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Source: (consider it) Thread: Conversations With People Who Hate Me
mr cheesy
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# 3330

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Dylan Marron is a comic. He makes videos and is active on social media.

He is also a self-described "flaming queen" and often writes and talks about LGBT+ issues.

OK, so what.

In the course of making and publishing these videos Dylan has been subject to a lot of flaming, threats and other unpleasantness.

I'm sure we've all seen or heard about this kind of thing.

But what makes Dylan Marron interesting is that he's made a podcast where he phones up people who have left flames and other derogatory comments and tries to have a reasonable conversation with them.

I couldn't care less about his videos - which seem to me to be fairly generic, not-funny, yabber-yabber. But the podcasts are really interesting. Partly I think because Dylan Marron is a genuine person who is obviously trying to listen and understand the point of view of someone who has a very different outlook on life to him.

But - and this is the thing I'd like to talk about - a big part of it is that those who posted really nasty things online turn out to be puppies when they're being recorded on tape. Many apologise for saying the things they said - they were drunk, or they were venting, or they didn't think Dylan was going to read the comment amongst thousands of others. There has yet to be a podcast where Dylan phoned someone and received the shouting and bile that might have been expected from the commenter who wrote that comment.

Maybe that's because it wouldn't be a very interesting podcast, so they haven't released the audio (ie it is a self-selecting group of people who are willing to talk on tape). I've no idea.

But it strikes me that this is an illustration of the Ring of Gyges - maybe we all act in certain ways when we don't think anyone is watching. Maybe speaking to someone in person on the phone is enough to lift the corner of the "invisibility ring" so that the discussion can be about the disagreement rather than just shouting and returning flames from unknown and essentially anonymous commentators.

OK, now I've written all that down it looks a bit lame. I'd be interested to hear if anyone has been listening and what you make of it.

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overheard on a Welsh bus-stop: Jesus don't care about you, he's only interested in your soul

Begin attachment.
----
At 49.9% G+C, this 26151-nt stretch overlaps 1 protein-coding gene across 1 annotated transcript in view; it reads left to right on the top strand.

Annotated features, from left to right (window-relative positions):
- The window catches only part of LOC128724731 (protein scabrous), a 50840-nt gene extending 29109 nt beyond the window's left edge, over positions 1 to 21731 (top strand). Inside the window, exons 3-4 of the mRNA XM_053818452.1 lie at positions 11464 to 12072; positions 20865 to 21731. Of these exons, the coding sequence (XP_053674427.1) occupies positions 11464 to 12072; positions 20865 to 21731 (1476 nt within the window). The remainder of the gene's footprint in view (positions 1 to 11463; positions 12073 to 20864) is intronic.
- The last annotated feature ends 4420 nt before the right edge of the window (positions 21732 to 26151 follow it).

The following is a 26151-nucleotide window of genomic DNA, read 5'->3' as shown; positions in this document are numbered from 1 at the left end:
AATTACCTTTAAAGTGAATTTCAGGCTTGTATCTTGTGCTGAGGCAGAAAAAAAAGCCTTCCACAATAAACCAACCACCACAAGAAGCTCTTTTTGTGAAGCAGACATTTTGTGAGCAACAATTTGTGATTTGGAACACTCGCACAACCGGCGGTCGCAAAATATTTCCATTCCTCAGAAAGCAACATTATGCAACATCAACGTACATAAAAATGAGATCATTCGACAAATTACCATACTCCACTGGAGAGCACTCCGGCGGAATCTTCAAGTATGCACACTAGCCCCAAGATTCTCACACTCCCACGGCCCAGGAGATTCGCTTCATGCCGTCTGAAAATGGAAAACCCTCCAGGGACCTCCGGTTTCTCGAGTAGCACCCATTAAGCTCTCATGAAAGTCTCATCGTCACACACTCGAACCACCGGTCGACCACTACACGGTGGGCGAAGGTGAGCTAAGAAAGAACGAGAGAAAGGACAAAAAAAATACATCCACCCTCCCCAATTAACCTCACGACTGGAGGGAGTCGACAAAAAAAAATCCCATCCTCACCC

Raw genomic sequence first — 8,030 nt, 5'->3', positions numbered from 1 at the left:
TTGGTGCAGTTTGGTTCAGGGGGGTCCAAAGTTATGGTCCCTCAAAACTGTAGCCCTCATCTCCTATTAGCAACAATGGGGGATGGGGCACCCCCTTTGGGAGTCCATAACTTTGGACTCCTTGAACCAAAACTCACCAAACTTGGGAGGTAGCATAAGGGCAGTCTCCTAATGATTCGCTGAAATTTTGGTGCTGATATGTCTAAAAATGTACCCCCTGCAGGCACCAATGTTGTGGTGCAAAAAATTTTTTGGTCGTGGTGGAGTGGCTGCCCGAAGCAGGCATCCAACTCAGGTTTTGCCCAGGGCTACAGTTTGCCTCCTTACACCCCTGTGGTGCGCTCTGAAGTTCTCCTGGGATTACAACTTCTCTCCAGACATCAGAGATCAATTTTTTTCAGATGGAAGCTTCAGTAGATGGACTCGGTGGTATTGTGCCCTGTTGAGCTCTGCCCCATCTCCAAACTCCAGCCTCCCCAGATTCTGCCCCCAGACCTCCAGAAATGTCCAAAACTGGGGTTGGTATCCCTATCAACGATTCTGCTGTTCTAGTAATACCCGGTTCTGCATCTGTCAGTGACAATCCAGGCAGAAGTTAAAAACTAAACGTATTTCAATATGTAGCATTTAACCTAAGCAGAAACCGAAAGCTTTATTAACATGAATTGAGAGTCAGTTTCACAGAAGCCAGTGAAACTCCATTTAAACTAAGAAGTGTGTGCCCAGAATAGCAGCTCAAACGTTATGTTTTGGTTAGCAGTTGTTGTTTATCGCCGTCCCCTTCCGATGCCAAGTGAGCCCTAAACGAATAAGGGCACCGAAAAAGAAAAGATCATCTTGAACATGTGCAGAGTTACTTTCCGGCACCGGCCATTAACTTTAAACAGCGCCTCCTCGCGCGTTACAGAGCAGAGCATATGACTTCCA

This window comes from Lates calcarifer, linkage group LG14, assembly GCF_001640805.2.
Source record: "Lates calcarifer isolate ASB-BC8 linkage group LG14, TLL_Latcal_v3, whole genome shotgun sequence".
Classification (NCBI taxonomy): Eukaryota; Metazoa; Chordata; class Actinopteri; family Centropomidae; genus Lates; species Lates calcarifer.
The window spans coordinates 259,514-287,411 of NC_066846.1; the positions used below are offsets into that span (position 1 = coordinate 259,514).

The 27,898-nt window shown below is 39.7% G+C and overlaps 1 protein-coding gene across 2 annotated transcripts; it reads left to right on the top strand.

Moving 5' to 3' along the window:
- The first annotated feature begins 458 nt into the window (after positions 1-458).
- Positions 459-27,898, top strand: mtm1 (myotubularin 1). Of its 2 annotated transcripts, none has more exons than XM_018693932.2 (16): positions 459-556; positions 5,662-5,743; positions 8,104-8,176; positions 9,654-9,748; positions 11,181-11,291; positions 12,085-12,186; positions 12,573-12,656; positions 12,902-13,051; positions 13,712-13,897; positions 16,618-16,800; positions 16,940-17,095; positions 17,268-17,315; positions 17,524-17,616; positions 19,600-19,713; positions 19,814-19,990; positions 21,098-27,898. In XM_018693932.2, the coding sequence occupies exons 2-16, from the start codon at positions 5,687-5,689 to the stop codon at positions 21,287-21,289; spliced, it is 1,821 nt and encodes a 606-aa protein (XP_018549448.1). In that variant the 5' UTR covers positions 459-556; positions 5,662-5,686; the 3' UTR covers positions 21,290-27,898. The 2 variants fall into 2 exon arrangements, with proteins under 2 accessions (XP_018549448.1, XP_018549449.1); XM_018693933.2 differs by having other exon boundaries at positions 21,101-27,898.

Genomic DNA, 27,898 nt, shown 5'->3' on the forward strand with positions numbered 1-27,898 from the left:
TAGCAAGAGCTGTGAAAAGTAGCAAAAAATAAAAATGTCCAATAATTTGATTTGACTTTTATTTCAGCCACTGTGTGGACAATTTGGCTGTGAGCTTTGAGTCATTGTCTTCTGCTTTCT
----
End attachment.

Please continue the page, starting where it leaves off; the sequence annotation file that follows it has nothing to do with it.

Posts: 9829 | Registered: Sep 2002  |  IP: Logged
Martin60
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# 368

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I've not yet, and it isn't lame mr c. Look at us all here, semi-invisible.

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Love wins

Posts: 16592 | From: Never Dobunni after all. Corieltauvi after all. Just moved to the capital. | Registered: Jun 2001  |  IP: Logged
Brenda Clough
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# 18061

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It is a well-known feature of the internet. The anonymity allows people to be far uglier than they might be with the social barriers up. You have read of the women who, when they receive nasty dick photos, research the sender and then forward the shot to their mothers? That must lead to some fraught dinner-table conversations.
Which is why on some blogs/sites/boards the screen name is forbidden. You are there in your real person. Keeps you honest.

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Science fiction and fantasy writer with a Patreon page

Posts: 5356 | From: Washington DC | Registered: Mar 2014  |  IP: Logged
Tortuf
Ship's fisherman
# 3784

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I think you have hit on an important idea. We behave one way when we feel "safe" from direct interaction and another when we have to face the consequences of what we do.

Think about behavior in traffic. Somebody gets cut off and they tailgate, try to cut that person off, etc. If the same people were walking and someone else wandered into their path I suspect the response would not be the same at all. There would be no metal door and glass window to shield them and no escape route by speeding off.

As suggested, the internet is the same way. People do not face reaction to what they do on a personal level. If they are confronted with what they have done, as in the podcasts, they have a motive and opportunity to experience contrition.

I feel in many ways the same about the nazi demonstrators who got identified and called out and then plead that they weren't really doing what they were seen doing. Marching around in a large group is "protection" and the group brings power and safety to hate speech.

When I see people on the Internet whining about they can't say something anymore I believe the same dynamic is occurring. What they really mean when they say they can't say something anymore is: "I can't say what I want to say about people of that different race because they get mad at me and my friends say I am being a jerk." Or, "I can't say women should stick to their kitchens and stay out of politics because I get called out on it."

The thing is, if you are acting with integrity what other people say about you is a reflection on them and really has nothing material to say about you. If you are not acting with integrity, you might just have earned what you are getting.

Posts: 6836 | From: The Venice of the South | Registered: Dec 2002  |  IP: Logged
quetzalcoatl
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# 16740

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This phenomenon is well known to people dealing with mobs or angry collections of people or people acting out. Start a one to one relationship with one of them, and they will probably act and sound very differently.

Hell, teachers do this all the time with a trouble-maker. Have a one to one chat, and see if you can find common ground.

It doesn't always work, of course!

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no path

Posts: 9515 | From: UK | Registered: Oct 2011  |  IP: Logged
quetzalcoatl
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# 16740